The Securities and Exchange Commission is investigating the green car company founded by Virginia gubernatorial candidate Terry McAuliffe over concerns that it allegedly guaranteed returns for its investors.
Documents attached to a July 31 letter from Sen. Charles E. Grassley also raise more questions on the extent of the interaction between officials at the two companies and Alejandro Mayorkas, the director of U.S. Citizenship and Immigration Services (USCIS) in the Department of Homeland Security (DHS).
Mr. Mayorkas, President Obama’s pick to be the next No. 2 at DHS, testified last week that the extent of his interaction with Mr. McAuliffe was one meeting in which he heard his complaints about investor visas being held up.
Mr. Grassley said it went further than that.
“Contrary to the impression left by your answer, documents indicate that both before and after that meeting, you actually engaged in nearly a dozen contacts with Gulf Coast Funds Management between 2010 and 2013, including direct communications with Gulf Coast’s attorneys,” the Iowa Republican wrote to Mr. Mayorkas. “That one meeting with Mr. McAuliffe was clearly not the extent of your interaction on that matter.”
The company “is cooperating fully with the SEC’s requests for information and believes it is in full compliance with all applicable laws and regulations.”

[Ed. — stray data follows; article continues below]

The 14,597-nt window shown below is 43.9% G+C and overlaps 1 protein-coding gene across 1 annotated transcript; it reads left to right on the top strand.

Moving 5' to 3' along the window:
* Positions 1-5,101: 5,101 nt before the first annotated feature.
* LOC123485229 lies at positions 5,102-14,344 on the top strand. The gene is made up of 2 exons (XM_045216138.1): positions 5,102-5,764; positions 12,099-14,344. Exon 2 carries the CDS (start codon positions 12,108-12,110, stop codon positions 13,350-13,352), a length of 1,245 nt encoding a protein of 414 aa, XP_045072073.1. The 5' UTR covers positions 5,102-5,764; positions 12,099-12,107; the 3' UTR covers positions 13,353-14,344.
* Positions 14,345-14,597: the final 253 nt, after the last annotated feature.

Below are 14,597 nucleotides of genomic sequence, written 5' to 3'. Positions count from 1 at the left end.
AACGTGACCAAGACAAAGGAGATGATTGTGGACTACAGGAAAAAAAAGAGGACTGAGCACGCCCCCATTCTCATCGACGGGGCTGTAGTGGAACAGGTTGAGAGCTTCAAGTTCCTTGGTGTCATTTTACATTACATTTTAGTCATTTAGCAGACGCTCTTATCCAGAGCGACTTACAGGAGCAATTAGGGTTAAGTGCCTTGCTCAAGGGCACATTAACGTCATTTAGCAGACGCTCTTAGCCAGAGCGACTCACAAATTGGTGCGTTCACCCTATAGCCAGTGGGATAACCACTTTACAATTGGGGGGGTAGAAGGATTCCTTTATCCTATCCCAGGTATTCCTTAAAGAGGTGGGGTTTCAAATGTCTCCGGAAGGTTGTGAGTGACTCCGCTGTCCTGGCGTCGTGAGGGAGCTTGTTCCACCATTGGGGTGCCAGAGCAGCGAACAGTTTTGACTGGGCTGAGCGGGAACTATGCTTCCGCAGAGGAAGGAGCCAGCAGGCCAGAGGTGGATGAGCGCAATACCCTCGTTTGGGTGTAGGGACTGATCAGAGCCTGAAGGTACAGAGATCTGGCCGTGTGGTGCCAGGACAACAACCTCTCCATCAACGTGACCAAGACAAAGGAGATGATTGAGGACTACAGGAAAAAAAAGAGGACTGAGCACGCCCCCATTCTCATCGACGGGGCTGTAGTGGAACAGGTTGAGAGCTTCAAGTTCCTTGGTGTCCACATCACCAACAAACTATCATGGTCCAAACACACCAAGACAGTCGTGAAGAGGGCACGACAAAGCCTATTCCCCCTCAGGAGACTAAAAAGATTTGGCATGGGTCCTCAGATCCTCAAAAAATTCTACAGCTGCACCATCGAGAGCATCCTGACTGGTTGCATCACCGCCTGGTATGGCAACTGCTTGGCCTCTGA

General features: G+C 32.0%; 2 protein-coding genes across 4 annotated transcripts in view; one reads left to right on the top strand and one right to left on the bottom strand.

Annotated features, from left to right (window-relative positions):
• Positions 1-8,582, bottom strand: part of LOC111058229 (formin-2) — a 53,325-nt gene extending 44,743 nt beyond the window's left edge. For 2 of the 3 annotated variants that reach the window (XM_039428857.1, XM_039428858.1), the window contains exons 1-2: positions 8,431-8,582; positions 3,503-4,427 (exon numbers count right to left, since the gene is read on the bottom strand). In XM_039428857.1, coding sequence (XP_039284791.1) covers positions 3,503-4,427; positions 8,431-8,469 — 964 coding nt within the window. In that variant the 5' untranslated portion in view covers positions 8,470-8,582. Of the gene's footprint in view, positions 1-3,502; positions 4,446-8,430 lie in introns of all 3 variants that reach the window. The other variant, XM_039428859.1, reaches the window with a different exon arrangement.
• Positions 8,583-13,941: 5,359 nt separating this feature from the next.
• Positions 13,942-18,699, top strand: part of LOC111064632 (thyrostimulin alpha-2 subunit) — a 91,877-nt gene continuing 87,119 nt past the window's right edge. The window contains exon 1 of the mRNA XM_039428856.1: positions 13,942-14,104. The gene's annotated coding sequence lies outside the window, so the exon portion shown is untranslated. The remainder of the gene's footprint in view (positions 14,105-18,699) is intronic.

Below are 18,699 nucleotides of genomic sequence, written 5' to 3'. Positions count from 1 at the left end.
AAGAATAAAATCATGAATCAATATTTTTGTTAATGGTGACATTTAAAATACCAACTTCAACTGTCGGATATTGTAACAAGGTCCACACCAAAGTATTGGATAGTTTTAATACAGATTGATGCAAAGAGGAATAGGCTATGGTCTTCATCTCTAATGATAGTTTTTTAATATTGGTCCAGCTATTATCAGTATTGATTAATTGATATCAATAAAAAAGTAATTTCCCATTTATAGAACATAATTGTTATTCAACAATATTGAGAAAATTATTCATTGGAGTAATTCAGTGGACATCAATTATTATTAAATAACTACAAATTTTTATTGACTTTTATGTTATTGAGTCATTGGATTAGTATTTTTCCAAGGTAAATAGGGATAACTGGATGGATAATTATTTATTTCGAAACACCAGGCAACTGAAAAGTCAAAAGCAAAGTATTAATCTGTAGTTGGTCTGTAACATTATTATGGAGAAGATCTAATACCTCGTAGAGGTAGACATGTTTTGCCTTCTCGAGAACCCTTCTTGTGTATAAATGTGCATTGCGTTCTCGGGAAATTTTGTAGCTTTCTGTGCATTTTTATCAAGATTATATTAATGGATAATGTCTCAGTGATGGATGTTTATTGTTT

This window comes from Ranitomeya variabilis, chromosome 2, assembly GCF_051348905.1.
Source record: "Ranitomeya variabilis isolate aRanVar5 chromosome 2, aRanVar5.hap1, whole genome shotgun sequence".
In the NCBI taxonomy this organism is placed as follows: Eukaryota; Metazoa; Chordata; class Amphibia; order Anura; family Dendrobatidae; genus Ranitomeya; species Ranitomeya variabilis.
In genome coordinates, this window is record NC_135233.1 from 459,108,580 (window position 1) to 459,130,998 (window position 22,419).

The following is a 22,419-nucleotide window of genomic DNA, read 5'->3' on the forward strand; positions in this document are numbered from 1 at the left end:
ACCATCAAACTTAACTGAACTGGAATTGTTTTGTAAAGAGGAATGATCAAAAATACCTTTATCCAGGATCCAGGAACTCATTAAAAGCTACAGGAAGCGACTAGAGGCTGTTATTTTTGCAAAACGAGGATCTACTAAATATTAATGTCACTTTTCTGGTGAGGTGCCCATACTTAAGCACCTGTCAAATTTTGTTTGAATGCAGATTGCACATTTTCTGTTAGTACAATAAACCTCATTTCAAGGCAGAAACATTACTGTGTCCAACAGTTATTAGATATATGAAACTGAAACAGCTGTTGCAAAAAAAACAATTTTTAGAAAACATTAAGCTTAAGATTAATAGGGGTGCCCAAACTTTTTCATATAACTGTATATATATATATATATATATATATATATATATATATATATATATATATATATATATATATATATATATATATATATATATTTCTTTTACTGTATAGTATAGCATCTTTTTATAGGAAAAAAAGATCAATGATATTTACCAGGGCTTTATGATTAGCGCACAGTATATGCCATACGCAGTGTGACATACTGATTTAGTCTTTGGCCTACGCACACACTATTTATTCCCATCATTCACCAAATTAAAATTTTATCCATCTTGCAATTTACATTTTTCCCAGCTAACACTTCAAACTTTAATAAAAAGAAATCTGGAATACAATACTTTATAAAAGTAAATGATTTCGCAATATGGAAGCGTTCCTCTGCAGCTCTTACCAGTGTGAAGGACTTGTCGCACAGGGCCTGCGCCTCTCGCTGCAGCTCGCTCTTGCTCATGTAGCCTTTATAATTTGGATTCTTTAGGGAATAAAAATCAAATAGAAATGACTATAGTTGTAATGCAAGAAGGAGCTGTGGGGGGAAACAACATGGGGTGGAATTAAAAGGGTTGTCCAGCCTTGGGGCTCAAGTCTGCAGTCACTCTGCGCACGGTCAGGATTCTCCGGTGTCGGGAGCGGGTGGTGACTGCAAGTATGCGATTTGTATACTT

A Gulf Cost official did not respond to a request for comment.
News of the SEC investigation was first reported Friday by The Washington Post.
The documents include forwarded e-mails from Mr. McAuliffe to Douglas Smith, an official in DHS’s office of the Private Sector, that were forwarded to Mr. Mayorkas and an e-mail from Mr. Mayorkas himself saying that face-to-face meetings for particular cases are not appropriate.”As the Director of this Agency, I do not adjudicate cases and am not the proper audience for a telephone call or a meeting about a particular case,” he wrote to Gulf Coast’s general counsel earlier this year. “I will forward your e-mail to the appropriate individual in the Agency.”
USCIS handles cases involved in the EB-5 program, where foreign investors put up between $500,000 and $1 million for American companies in exchange for legal status.
Government attorneys wrote that such a meeting would violate the Administrative Procedures Act.